Poor you, of course you feel sad.

He doesn't realise how horrible he is and will only give me a vague apology late on ithe next day. He doesn't remember how poisonous he's been.

This is a pattern?

JeremyVile Thu 16-Jun-11 23:27:34

I'm rubbish at advice because I can't fathom why you would put up with someone like that, so I'll just say that no, this is not just normal drunk bloke behaviour. Not at all.

SirSugar Thu 16-Jun-11 23:28:40

How old is he; do yourself a favour and get rid of the selfish twat. As SCGB said - NO EXCUSE

microserf Thu 16-Jun-11 23:30:04

i'm sorry, but as the poster above says, there isn't any excuse at all for this behaviour. it's abusive and it's not normal "drunken bloke" behaviour, not at all. i just want to send my sympathies, to say thinking of you and tomorrow when you have some time, really think through what you are getting from this relationship. in the meantime, please try to get some sleep and take care of yourself. i am sure other posters with more experience than me can give you some good advice, but take v good care of yourself and stay posting, there's lots of support!

do you have DCs? this is going to be v relevant to the advice you get.

buzzsore Thu 16-Jun-11 23:31:06

No it's not normal.

If when he's sober your relationship is good, then he needs to stop drinking. Altogether.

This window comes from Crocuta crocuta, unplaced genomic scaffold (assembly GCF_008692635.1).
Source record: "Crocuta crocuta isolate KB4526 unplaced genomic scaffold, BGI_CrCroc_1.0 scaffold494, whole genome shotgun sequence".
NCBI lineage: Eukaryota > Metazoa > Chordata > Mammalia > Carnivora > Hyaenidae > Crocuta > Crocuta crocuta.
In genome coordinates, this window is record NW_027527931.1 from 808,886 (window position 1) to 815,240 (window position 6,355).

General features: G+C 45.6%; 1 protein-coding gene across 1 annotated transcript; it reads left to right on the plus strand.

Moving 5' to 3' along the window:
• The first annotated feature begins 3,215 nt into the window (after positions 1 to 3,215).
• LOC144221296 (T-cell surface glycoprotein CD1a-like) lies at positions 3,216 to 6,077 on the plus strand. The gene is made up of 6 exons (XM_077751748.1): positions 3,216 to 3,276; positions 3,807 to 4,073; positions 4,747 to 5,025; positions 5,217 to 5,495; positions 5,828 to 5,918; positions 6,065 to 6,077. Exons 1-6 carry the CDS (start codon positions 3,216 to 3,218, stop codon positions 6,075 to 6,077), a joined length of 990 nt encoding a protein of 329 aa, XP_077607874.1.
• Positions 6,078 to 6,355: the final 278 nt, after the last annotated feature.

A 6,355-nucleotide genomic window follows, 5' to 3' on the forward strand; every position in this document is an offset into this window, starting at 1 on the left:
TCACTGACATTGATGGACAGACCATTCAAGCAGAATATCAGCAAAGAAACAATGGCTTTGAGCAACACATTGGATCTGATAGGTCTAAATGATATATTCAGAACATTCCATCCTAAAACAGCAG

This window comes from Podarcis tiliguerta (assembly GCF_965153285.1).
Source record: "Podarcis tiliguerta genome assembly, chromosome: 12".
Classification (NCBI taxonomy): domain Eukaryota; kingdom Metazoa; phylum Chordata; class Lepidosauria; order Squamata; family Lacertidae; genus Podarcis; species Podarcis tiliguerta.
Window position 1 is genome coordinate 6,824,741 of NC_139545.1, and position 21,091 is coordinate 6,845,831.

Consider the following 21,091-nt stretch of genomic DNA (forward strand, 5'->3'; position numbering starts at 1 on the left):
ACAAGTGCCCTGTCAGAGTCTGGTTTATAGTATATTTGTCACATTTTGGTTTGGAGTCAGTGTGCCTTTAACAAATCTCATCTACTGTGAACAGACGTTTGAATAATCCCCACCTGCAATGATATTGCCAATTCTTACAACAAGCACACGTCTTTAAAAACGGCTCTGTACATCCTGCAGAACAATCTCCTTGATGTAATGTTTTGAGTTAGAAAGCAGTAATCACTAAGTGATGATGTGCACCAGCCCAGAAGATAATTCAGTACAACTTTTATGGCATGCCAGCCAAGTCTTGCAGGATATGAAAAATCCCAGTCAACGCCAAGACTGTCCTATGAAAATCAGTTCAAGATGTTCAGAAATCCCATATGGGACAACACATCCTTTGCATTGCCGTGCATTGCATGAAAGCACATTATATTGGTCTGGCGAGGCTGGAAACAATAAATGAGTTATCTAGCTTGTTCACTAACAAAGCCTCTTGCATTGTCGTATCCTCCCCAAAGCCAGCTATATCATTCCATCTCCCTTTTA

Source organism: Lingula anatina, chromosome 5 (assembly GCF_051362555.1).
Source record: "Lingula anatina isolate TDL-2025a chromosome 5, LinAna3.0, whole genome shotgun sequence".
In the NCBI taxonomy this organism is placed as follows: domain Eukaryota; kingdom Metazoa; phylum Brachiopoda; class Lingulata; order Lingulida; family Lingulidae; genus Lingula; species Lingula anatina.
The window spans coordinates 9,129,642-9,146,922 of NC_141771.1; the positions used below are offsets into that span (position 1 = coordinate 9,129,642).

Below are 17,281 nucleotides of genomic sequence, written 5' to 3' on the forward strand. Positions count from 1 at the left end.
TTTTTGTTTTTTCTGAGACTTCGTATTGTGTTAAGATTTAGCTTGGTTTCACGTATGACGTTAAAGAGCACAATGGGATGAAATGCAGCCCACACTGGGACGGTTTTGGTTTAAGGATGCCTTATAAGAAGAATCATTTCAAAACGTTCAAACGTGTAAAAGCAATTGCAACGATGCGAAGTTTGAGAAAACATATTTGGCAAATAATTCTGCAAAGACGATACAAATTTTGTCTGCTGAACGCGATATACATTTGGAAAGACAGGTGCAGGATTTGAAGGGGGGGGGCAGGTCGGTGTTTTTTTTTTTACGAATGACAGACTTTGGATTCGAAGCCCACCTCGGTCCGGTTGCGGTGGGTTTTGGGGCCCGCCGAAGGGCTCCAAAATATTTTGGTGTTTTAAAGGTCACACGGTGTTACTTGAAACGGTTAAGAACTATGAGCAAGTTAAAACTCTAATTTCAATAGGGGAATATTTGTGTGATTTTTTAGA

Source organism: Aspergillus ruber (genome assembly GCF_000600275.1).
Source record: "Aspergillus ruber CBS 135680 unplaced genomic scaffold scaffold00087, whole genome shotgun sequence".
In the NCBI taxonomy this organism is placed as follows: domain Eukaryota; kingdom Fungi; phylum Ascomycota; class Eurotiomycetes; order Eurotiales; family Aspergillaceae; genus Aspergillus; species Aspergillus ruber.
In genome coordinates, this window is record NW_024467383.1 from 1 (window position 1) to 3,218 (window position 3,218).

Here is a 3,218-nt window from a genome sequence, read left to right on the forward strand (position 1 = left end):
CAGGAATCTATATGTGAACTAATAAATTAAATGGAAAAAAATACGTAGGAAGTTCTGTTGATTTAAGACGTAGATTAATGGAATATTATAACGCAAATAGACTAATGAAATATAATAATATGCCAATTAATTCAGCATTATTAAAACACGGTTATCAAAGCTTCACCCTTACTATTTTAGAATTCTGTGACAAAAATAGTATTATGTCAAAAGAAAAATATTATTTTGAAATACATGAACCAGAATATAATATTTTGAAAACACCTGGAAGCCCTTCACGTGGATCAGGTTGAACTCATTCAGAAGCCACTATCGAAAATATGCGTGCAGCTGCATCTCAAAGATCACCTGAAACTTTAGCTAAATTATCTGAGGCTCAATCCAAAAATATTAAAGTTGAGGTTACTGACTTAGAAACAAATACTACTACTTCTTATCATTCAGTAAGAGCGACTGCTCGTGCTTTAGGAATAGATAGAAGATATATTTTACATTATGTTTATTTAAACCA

puffling Thu 16-Jun-11 23:32:17

I'm sad to read this. You don't deserve this. Ge this book from amazon here. It's the most recommended book I've seen on here for this type of situation.

SirSugar Thu 16-Jun-11 23:34:41

good book recommendation there puffling

DreamingOfCake Thu 16-Jun-11 23:35:46

Yes it's happened a number of times before. Maybe 12 times in the 2 years we've been together, perhaps more. I am a bit worried that he will totally lose it and perhaps physically hurt me one day. I know it sounds very pathetic but he is not at all like this the rest of the time, he's like a different person when drinks and it's frightening- I just heard him sigh or sniff or something and my heart skipped a beat thinking he was going to wake up and come in...he just did "what are you doing?" in an annoyed voice. It's like he's forgotten the last thirty minutes. I asked him to please leave me alone and he did, muttering something to himself. We don't have children together, thank goodness. He's 31. Is there anything I can do in terms of his drinking do you think? It's the drinking that makes him like this.